#2 is very, very important Robert. Indirectly, I’ve gotten business because of the relationships I’ve formed during this time. For example, Gini Dietrich got me a speaking gig. From that gig, I will get more customers. So clearly there is a correlation. But I don’t really owe this to Gini commenting on my site, ya know? We are good friends because we support and look out for each other, and want the other to succeed. This could happen without here commenting on TSL.

But great comment man, glad you jumped in this bud.

Marcus

Reply

Danny Brown October 21, 2011 at

How did you and Gini meet? Was it originally through a blog comment left on either of your blogs, or someone else’s? Or was it different altogether?

If it was through a blog comment, then it could be argued that comment spurred any stuff that’s happened between you, including speaking, etc.

Just a thought.

Reply

Marcus Sheridan October 22, 2011 at

It’s a very valid thought Danny, and one to consider.

There is no question this blog, and the relationships I’ve formed from this blog, have blessed me in many ways. When it comes to comments, and how they often lead to stronger community, there is an ‘indirect sales’ portion of all of this that’s pretty difficult to quantify, something I should have done a better job of explaining in this article.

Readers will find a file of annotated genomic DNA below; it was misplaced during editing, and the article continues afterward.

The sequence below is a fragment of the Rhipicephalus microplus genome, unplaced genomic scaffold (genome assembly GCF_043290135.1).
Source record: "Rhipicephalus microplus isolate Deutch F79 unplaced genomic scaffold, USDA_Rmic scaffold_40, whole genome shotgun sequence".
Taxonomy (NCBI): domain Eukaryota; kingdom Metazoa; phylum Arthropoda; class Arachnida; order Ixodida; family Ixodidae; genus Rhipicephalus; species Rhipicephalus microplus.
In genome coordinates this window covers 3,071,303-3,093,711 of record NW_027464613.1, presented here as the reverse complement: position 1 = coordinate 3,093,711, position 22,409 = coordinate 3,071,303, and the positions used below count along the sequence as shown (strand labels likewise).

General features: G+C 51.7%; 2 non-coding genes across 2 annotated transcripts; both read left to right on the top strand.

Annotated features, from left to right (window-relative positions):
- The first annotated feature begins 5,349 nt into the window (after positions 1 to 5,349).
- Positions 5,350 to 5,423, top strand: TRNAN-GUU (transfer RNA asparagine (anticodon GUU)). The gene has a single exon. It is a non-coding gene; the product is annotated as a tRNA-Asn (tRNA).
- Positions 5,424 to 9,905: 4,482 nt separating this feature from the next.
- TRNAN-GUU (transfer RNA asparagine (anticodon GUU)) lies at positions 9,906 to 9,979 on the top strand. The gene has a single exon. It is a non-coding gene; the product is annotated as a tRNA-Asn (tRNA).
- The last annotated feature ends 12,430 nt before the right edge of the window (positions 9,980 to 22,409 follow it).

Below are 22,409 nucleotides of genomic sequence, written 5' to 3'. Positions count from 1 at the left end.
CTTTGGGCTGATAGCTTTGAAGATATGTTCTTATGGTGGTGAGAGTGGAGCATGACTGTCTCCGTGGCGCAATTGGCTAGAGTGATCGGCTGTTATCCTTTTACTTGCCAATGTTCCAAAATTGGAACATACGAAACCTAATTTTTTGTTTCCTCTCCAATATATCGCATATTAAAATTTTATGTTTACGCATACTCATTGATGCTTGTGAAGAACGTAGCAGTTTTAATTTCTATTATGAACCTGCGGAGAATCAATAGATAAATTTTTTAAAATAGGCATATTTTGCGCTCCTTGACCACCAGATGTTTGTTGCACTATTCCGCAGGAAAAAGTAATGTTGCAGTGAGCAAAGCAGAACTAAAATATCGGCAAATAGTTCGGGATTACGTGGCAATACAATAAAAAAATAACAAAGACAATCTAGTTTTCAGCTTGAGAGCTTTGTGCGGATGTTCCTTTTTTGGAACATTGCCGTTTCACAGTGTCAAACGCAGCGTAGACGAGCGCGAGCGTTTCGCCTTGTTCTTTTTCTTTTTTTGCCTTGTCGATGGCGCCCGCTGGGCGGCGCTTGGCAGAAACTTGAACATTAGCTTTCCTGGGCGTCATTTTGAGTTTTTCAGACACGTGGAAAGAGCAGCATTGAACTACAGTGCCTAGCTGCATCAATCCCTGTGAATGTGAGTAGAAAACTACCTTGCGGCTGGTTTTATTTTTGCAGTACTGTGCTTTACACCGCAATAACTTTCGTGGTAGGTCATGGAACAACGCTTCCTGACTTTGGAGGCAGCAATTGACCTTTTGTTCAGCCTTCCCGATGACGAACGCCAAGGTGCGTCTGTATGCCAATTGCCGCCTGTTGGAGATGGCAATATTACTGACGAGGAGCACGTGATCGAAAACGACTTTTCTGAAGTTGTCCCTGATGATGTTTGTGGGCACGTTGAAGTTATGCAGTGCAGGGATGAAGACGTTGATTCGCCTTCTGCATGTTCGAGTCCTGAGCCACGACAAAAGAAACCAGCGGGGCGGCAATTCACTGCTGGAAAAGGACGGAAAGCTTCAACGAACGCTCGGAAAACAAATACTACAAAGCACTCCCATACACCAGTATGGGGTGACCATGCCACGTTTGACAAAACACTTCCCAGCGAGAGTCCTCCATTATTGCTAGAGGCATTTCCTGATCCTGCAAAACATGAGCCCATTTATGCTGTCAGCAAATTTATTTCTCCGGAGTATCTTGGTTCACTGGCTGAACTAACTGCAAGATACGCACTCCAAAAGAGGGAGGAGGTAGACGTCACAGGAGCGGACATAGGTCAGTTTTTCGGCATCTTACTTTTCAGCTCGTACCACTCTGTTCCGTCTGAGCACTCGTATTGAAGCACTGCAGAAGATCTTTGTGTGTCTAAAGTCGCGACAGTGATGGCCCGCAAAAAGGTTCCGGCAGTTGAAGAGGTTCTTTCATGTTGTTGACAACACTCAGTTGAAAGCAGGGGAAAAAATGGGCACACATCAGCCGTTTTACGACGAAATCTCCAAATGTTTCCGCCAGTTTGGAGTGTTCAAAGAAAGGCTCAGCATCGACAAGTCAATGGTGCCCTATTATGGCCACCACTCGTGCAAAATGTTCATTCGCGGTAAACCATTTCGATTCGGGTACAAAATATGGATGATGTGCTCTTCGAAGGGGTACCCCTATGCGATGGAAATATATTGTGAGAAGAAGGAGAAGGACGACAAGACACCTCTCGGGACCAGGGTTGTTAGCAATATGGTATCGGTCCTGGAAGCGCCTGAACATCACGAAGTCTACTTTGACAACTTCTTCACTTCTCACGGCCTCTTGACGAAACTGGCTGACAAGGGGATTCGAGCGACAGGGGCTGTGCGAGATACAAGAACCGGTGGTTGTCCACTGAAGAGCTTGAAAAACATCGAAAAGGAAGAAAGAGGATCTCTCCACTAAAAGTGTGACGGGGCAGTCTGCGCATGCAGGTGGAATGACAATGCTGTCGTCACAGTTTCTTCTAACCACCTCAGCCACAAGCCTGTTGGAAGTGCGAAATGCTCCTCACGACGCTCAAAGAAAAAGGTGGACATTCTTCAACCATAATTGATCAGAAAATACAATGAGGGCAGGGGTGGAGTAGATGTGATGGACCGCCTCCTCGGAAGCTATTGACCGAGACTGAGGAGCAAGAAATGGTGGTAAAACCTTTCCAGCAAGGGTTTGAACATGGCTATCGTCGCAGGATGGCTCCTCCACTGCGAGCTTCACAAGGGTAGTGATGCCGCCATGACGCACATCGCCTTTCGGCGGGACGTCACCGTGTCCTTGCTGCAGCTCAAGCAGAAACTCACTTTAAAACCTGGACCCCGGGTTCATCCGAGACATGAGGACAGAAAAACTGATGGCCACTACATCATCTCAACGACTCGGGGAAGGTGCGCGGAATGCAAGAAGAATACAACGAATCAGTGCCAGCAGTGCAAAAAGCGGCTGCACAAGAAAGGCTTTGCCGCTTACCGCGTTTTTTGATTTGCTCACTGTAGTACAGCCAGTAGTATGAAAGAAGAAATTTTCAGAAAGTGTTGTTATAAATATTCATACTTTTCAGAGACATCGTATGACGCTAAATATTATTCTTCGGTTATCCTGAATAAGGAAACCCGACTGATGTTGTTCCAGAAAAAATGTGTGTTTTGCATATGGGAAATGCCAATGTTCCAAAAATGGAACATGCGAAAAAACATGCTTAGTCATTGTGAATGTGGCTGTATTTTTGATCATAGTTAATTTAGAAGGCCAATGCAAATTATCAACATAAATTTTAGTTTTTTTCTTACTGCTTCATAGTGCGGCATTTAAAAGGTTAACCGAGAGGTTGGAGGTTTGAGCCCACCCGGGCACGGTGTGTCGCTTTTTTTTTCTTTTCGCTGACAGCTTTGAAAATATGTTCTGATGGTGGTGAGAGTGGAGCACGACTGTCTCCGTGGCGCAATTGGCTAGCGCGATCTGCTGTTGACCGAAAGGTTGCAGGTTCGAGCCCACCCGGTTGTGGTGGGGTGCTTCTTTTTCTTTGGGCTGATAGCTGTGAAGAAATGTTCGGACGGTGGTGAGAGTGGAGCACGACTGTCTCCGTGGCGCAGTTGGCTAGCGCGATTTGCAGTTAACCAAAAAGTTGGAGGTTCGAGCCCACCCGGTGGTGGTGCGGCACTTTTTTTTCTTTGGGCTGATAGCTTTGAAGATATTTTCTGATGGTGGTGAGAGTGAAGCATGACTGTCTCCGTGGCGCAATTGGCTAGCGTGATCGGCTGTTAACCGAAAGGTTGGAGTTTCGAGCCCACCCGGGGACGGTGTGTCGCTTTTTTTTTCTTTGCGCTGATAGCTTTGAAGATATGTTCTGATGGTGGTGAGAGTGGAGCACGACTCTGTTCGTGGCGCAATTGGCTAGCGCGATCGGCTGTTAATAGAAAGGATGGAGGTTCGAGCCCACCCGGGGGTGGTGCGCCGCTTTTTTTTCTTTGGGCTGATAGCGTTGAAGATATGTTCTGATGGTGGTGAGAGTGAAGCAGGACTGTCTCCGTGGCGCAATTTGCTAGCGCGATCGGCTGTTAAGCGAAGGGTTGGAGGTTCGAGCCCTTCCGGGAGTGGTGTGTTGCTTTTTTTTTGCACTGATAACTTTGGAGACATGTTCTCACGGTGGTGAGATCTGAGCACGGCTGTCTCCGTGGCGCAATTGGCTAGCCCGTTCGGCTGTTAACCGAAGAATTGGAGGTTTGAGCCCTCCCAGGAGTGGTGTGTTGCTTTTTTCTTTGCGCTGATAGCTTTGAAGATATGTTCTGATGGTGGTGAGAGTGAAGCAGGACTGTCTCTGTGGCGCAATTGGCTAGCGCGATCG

My biggest theme here, which I hope people will remember, is to understand that comments don’t necessarily define success. That each blog is different, which is why me MUST understand our goals. And if we’re losing sleep and stressing over comments….or allowing our desire to please the commenting community to dictate our traffic, then we’re out of tune in my opinion.

Hope this makes sense and appreciate your added thoughts to this conversation my friend.

Reply

Danny Brown October 24, 2011 at

Hi mate,

Definitely makes sense, and cheers for the in-depth thoughts. :)

Reply

Brankica October 20, 2011 at

I realized the comment thing a few months ago and stopped sweating about them. Comments aren’t subscribers or clients (generally speaking). In fact, a lot of comments are just link building tools. I had bloggers stop commenting on my blog after I removed my comment luv plugin and that just tells me that one or two comments they left per post were never going to turn them into clients.

I am not chasing subscribers or clients, but I am not chasing comments any more either and it feels better :)